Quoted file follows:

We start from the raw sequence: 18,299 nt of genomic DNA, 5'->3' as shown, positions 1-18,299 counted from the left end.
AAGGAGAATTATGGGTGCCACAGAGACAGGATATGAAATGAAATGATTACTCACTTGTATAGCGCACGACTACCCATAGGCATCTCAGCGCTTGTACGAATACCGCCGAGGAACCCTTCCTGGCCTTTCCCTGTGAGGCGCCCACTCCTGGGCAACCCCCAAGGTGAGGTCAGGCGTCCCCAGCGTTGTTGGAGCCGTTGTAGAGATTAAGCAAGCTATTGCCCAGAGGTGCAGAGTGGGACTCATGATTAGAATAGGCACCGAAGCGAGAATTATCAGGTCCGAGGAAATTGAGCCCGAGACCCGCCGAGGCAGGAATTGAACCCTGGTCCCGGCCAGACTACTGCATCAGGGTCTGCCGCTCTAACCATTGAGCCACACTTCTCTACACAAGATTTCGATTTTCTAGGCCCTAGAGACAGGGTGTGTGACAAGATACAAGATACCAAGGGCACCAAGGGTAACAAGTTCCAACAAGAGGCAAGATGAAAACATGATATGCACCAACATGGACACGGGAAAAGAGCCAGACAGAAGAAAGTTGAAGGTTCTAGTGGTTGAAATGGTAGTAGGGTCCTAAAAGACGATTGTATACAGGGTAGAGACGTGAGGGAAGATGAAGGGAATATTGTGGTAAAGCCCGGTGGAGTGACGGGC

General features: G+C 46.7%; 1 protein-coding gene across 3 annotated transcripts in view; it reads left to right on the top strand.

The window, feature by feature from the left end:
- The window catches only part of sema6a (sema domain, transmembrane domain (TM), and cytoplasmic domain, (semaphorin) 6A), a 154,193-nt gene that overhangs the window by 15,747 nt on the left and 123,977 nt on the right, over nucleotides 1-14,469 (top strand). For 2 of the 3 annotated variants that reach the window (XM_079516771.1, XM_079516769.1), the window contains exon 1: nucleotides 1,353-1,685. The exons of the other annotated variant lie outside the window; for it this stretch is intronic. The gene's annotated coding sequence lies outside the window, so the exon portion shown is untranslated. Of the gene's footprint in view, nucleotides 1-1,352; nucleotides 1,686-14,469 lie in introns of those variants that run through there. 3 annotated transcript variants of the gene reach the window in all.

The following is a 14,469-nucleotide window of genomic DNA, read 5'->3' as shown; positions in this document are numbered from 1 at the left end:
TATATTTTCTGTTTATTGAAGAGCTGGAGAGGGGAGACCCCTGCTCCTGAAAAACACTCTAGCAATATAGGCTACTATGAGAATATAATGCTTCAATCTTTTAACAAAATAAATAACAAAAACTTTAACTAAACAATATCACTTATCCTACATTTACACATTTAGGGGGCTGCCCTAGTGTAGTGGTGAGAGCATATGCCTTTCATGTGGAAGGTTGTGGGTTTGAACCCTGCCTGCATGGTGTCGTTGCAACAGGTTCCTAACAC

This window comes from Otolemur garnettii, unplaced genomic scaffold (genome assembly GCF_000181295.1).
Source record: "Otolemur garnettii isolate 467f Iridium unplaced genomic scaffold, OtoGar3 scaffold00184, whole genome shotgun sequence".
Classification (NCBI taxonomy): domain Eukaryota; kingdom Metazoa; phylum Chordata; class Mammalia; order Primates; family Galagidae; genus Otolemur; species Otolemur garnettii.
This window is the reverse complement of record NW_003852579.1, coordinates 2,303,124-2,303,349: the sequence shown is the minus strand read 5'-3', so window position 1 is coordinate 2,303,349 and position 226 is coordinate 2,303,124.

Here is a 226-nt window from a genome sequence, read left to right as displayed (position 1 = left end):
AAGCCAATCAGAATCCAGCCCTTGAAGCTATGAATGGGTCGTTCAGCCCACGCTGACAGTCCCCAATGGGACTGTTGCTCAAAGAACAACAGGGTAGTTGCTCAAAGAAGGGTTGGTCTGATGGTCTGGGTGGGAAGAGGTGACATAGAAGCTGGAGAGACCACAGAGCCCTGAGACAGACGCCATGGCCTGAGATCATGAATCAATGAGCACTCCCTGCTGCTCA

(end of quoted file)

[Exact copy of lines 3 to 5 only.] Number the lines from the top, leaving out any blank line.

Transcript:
General features: G+C 46.7%; 1 protein-coding gene across 3 annotated transcripts in view; it reads left to right on the top strand.

The window, feature by feature from the left end:
- The window catches only part of sema6a (sema domain, transmembrane domain (TM), and cytoplasmic domain, (semaphorin) 6A), a 154,193-nt gene that overhangs the window by 15,747 nt on the left and 123,977 nt on the right, over nucleotides 1-14,469 (top strand). For 2 of the 3 annotated variants that reach the window (XM_079516771.1, XM_079516769.1), the window contains exon 1: nucleotides 1,353-1,685. The exons of the other annotated variant lie outside the window; for it this stretch is intronic. The gene's annotated coding sequence lies outside the window, so the exon portion shown is untranslated. Of the gene's footprint in view, nucleotides 1-1,352; nucleotides 1,686-14,469 lie in introns of those variants that run through there. 3 annotated transcript variants of the gene reach the window in all.